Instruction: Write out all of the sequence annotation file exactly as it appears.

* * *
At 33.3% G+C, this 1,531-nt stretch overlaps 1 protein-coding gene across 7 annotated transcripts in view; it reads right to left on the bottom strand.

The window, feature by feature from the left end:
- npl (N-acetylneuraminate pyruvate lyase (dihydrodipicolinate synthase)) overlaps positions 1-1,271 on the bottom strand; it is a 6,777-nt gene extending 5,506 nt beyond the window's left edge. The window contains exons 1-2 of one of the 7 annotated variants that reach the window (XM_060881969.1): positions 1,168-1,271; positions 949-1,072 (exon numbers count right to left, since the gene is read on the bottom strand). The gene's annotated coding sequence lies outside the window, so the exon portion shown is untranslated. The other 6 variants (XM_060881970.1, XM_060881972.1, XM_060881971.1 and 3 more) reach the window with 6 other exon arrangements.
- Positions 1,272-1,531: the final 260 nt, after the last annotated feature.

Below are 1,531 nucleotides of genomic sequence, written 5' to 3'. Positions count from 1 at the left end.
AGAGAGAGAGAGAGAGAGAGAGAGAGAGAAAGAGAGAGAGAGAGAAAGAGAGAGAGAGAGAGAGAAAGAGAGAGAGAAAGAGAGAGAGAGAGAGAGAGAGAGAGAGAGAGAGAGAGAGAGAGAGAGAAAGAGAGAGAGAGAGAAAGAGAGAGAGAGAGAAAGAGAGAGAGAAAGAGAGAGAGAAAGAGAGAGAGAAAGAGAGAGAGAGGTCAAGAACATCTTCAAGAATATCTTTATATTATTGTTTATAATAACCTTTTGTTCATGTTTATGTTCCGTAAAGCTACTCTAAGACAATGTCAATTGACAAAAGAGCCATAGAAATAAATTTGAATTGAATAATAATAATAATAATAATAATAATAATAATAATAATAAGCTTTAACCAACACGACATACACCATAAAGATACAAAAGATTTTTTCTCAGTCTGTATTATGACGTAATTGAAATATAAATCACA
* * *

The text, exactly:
At 33.3% G+C, this 1,531-nt stretch overlaps 1 protein-coding gene across 7 annotated transcripts in view; it reads right to left on the bottom strand.

The window, feature by feature from the left end:
- npl (N-acetylneuraminate pyruvate lyase (dihydrodipicolinate synthase)) overlaps positions 1-1,271 on the bottom strand; it is a 6,777-nt gene extending 5,506 nt beyond the window's left edge. The window contains exons 1-2 of one of the 7 annotated variants that reach the window (XM_060881969.1): positions 1,168-1,271; positions 949-1,072 (exon numbers count right to left, since the gene is read on the bottom strand). The gene's annotated coding sequence lies outside the window, so the exon portion shown is untranslated. The other 6 variants (XM_060881970.1, XM_060881972.1, XM_060881971.1 and 3 more) reach the window with 6 other exon arrangements.
- Positions 1,272-1,531: the final 260 nt, after the last annotated feature.

Below are 1,531 nucleotides of genomic sequence, written 5' to 3'. Positions count from 1 at the left end.
AGAGAGAGAGAGAGAGAGAGAGAGAGAGAAAGAGAGAGAGAGAGAAAGAGAGAGAGAGAGAGAGAAAGAGAGAGAGAAAGAGAGAGAGAGAGAGAGAGAGAGAGAGAGAGAGAGAGAGAGAGAGAGAAAGAGAGAGAGAGAGAAAGAGAGAGAGAGAGAAAGAGAGAGAGAAAGAGAGAGAGAAAGAGAGAGAGAAAGAGAGAGAGAGGTCAAGAACATCTTCAAGAATATCTTTATATTATTGTTTATAATAACCTTTTGTTCATGTTTATGTTCCGTAAAGCTACTCTAAGACAATGTCAATTGACAAAAGAGCCATAGAAATAAATTTGAATTGAATAATAATAATAATAATAATAATAATAATAATAATAATAAGCTTTAACCAACACGACATACACCATAAAGATACAAAAGATTTTTTCTCAGTCTGTATTATGACGTAATTGAAATATAAATCACA